NOTE: we don't do this at the IFEX Clearing House because of volume concerns and server limitations, though we recognise the crucial value and need for greater feedback from members and subscribers. In fact, determining the impact of an alert with absolute clarity remains difficult, since feedback from letter writers remains haphazard.

14. Don't mistake e-mail for organising

An alert is sometimes only a component in a broader process of organising to defend the right to freedom of expression. If you want to build a hardy, durable movement to defend freedom of expression, at some point you'll have to gather people together. The Internet is a useful tool for organising, but it's just one tool and one medium among many that you will need, and you should evaluate it largely in terms of its contribution to larger organising goals. Do the people you reach through alerts move up into more active positions in your movement? Do you draw them into conferences, talk to them by phone, meet them in person, become accountable to them to provide specific information and answer questions? If not, why do you keep reaching out to them?

15. (optional) Ask your reader to take a simple, clearly defined, rationally chosen action

For example, you might ask people to contact their own government or the government of the country in which the offence occurred and express a certain view on an issue. In this case, you should provide as much information as necessary to facilitate that contact, and a brief summary of the points to raise. Decide whether to ask for e-mail messages (which can be huge in number but near-zero in effect), written letters to be faxed or mailed (which will be fewer but more effective), or phone calls (which fall in between). Consider other options as well: perhaps the sole purpose of your alert is to solicit contacts from a small number of committed activists, or to gather information, or to start a mailing list to organise further actions.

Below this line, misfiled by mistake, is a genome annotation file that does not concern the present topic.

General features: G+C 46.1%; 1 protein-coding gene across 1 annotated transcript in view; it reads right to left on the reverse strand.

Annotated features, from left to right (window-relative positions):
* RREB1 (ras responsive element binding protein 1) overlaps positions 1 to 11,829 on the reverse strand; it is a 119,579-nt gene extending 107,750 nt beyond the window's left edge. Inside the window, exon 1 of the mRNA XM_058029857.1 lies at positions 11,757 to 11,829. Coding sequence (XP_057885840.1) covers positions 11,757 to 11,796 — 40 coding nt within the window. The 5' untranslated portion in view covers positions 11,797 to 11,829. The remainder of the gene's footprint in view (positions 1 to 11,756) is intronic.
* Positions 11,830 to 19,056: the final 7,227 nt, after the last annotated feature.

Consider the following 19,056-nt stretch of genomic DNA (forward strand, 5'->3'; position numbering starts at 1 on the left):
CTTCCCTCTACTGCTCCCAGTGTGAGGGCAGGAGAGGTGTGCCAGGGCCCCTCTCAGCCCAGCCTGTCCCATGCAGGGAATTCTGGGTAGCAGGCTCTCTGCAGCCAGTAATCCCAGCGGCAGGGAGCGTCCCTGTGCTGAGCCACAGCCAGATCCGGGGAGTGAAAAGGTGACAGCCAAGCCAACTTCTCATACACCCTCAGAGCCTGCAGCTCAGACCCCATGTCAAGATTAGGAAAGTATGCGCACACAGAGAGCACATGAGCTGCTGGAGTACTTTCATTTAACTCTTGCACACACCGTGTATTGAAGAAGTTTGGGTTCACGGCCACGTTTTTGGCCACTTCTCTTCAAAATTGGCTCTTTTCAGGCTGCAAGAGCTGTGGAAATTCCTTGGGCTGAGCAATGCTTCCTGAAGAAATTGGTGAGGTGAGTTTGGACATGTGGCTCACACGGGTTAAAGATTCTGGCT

In addition, take some time to evaluate which representative or person in a position of authority you wish to target. Rather than providing a long list of contact information for authorities who may or may not be in a position to intervene in a case, identify the most appropriate individual or office to contact on a case-by-case basis. Pointing your audience in the appropriate direction is a preliminary step in making sure your alert will have the maximum impact.


Some of the above is based on Designing Effective Action Alerts for the Internet, by Phil Agre, Department of Information Studies, University of California, Los Angeles, Los Angeles, California 90095-1520, USA, pagre@ucla.edu, http://dlis.gseis.ucla.edu/pagre, 24 April 1999 version. Copyright 1994-1998, all rights reserved. Used by permission.